ST. PETERSBURG — Ronnell Montgomery is an inspiring woman who has used challenging events in her life as motivation to change other people’s lives for the better.
In 1998, when Montgomery was more than eight months pregnant, her father had his first of four heart attacks. While these were difficult times in her life, it was another devastating event that inspired her to take action: In 2011, the father of her daughter passed away from a heart attack at age 46.
“When you have a parent with heart disease and health issues, that’s one thing. When you know someone under 50 with no major health issues, who has a heart attack or stroke, that’s the wake-up call,” Montgomery said.
She began working at the James B. Sanderlin Center in 2004. One of the center’s areas of focus is health and wellness, so she created the first annual “Celebrate You” event with an inaugural theme that highlighted the American Heart Association’s Go Red for Women initiative. “Celebrate You” is specifically tailored to empower women and create awareness about health issues that often affect women.
Montgomery said that spreading awareness about cardiovascular diseases is crucial because young people often don’t believe that they could be victims until it happens to them.
After volunteering with the American Heart Association Tampa Bay for several years and serving as an ambassador for their Power to End Stroke initiative, Montgomery is now the chair of the organization’s Passion Committee. With her determination and energy, and the help of the community, she’s making a difference in Tampa Bay.
Q&A with Ronnell Montgomery
What is the Passion Committee?
The Passion Committee is part of the Go Red For Women campaign. It is a group of people who are passionate about their connection to heart disease and stroke. Through community events, we are able to share personal experiences and educational resources to make people more aware of risks and prevention when it comes to cardiovascular diseases.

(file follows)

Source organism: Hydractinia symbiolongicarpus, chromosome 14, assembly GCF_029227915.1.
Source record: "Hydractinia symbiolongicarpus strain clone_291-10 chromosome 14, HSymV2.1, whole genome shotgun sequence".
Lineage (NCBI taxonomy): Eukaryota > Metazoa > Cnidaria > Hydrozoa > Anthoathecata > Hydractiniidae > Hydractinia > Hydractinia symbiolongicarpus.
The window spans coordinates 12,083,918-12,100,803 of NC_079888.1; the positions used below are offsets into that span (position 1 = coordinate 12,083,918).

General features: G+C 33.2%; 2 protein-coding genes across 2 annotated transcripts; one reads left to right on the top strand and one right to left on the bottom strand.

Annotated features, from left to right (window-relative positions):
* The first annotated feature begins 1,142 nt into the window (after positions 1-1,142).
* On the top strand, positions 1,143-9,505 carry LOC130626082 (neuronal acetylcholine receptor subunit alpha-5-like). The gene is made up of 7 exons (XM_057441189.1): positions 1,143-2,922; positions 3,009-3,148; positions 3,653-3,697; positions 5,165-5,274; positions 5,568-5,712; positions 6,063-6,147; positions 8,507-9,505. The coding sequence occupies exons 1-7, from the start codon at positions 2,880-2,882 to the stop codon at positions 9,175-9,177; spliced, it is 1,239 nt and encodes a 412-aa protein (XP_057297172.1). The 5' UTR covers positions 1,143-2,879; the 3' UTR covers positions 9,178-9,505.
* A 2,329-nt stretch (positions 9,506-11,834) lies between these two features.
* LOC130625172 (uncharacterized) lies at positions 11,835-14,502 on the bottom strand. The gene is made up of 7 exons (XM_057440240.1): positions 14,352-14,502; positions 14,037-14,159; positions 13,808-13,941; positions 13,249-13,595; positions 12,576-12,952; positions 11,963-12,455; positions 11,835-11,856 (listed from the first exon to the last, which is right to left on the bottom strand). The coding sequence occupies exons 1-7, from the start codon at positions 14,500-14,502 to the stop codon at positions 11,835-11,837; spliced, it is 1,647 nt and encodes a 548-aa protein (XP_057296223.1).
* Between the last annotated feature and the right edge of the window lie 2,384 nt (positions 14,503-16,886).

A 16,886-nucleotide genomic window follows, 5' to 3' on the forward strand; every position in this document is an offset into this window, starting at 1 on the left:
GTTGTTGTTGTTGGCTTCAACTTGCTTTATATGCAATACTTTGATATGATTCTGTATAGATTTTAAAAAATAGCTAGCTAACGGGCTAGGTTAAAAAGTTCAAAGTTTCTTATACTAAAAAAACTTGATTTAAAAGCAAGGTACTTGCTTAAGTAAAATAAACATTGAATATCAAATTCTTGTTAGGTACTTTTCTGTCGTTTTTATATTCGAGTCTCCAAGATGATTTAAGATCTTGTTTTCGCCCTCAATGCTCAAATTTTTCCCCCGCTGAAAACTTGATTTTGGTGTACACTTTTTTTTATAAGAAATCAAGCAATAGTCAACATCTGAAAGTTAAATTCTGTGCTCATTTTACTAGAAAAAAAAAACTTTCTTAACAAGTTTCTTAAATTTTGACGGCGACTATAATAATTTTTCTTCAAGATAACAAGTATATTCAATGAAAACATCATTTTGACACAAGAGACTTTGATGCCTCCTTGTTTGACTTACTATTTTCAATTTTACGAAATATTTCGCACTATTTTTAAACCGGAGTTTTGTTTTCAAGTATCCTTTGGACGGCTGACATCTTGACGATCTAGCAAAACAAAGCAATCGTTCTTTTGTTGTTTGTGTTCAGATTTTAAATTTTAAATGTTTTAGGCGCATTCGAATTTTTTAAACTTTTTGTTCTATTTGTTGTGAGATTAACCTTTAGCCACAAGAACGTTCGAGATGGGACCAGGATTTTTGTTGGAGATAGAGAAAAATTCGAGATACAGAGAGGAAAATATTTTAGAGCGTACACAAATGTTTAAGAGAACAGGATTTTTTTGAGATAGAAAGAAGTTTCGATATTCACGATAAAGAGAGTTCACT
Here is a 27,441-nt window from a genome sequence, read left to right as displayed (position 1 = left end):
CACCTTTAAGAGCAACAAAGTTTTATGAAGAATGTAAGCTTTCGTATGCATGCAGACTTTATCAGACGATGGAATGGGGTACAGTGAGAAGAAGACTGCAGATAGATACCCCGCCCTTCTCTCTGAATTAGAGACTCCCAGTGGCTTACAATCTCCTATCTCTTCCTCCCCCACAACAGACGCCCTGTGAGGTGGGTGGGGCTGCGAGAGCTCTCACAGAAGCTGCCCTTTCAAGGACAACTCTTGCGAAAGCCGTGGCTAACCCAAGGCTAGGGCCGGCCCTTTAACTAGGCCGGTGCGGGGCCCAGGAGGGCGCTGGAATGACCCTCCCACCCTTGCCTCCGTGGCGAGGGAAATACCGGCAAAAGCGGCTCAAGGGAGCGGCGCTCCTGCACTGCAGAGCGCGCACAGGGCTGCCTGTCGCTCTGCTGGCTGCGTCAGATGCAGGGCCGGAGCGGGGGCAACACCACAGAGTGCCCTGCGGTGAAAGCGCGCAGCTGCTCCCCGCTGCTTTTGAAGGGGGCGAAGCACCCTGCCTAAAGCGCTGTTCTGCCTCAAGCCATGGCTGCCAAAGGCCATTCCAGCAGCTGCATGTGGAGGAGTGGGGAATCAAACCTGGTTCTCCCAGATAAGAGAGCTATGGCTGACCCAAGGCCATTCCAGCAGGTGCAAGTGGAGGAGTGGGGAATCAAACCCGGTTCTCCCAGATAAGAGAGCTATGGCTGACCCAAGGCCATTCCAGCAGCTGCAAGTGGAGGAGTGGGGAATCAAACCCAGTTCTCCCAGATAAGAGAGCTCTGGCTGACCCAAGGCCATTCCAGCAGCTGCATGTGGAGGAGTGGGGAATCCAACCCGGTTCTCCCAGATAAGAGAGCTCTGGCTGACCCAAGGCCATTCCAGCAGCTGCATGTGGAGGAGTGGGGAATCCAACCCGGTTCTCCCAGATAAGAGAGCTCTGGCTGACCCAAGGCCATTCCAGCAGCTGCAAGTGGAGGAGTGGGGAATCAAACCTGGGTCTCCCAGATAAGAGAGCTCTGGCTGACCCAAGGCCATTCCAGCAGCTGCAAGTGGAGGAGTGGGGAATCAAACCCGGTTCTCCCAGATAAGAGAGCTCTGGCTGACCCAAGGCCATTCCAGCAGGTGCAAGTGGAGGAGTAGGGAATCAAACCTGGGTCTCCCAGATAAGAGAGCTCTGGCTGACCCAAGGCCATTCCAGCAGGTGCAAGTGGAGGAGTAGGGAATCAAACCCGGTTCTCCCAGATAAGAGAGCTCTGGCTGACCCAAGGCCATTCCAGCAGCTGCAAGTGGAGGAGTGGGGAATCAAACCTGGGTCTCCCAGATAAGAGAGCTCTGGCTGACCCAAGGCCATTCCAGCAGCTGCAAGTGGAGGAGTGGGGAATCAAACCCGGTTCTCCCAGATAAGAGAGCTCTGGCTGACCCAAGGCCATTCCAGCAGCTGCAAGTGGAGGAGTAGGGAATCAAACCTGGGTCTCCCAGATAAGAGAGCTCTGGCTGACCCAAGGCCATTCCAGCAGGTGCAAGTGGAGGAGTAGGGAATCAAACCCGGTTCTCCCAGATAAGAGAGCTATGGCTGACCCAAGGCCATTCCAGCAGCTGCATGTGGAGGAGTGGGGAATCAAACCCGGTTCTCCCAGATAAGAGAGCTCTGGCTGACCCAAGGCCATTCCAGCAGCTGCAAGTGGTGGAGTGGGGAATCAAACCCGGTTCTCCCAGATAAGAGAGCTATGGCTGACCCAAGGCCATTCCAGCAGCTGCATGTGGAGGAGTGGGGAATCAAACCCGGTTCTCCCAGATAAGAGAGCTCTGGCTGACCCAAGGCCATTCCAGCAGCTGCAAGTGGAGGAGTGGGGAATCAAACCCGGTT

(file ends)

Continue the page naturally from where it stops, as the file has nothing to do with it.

What’s your biggest goal being the Passion Committee chair and knowing you can make a change?
To make people more aware that heart disease and stroke can happen to people at a young age. That small lifestyle change can make a big difference. We want to teach people prevention, but we also want to teach them lifesaving information like Hands-Only™ CPR.
My involvement with the American Heart Association has made a difference in my health and when I talk to people, I remind them that they are in charge of their health. We can’t wait for the doctor to come to us. It’s our body. If we’re worried about something, we have to go get it checked.
You have a teenage daughter and a strong passion to have a positive impact on young women. What healthy habits would you encourage them to adopt?
I try to incorporate my daughter into my positive habits like exercising and drinking the smoothies I make at home. I also involve her in educational sessions, conferences and events, like National Wear Red Day. On that day, she’ll wear red clothes with a red dress pin, and share the information with her friends.
What are some of the events that the 2014-2015 Passion Committee will be doing this year?
We’re already thinking ahead to Heart Month in February. We’re talking about making red blankets for babies born in February. When I went to the American Heart Association Heart Heroes Camp Boggy Creek send off at All Children’s Hospital, it was a strong reminder of how many children are affected by heart disease. It’s not an old person’s issue. We want to have a strong presence in the community this year, but to do that, we need more people to help.
How do you think being affected by heart disease or stroke can translate into change in the community?
After my daughter’s father passed away, our family participated in the American Heart Association Tampa Bay Heart Walk. The following year, the family started a foundation in his name and put together a walk in South St. Petersburg. The money that was raised went toward other community heart-related events. When something like heart disease affects your life, then you use it to help other people and make them more aware.
The American Heart Association recently launched a new anthem: Life is Why. What is your why?
My professional why is empowering women. I want to help them know as much as they can, and to help them have better lives. My personal why is my daughter. To be here for her. I didn’t think I’d be raising her alone without her father at 16.
For more information about the American Heart Association Tampa Bay: www.facebook.com/AHATampaBay, (727) 563-8083. To learn more about the Passion Committee, please contact Ronnell: email@example.com.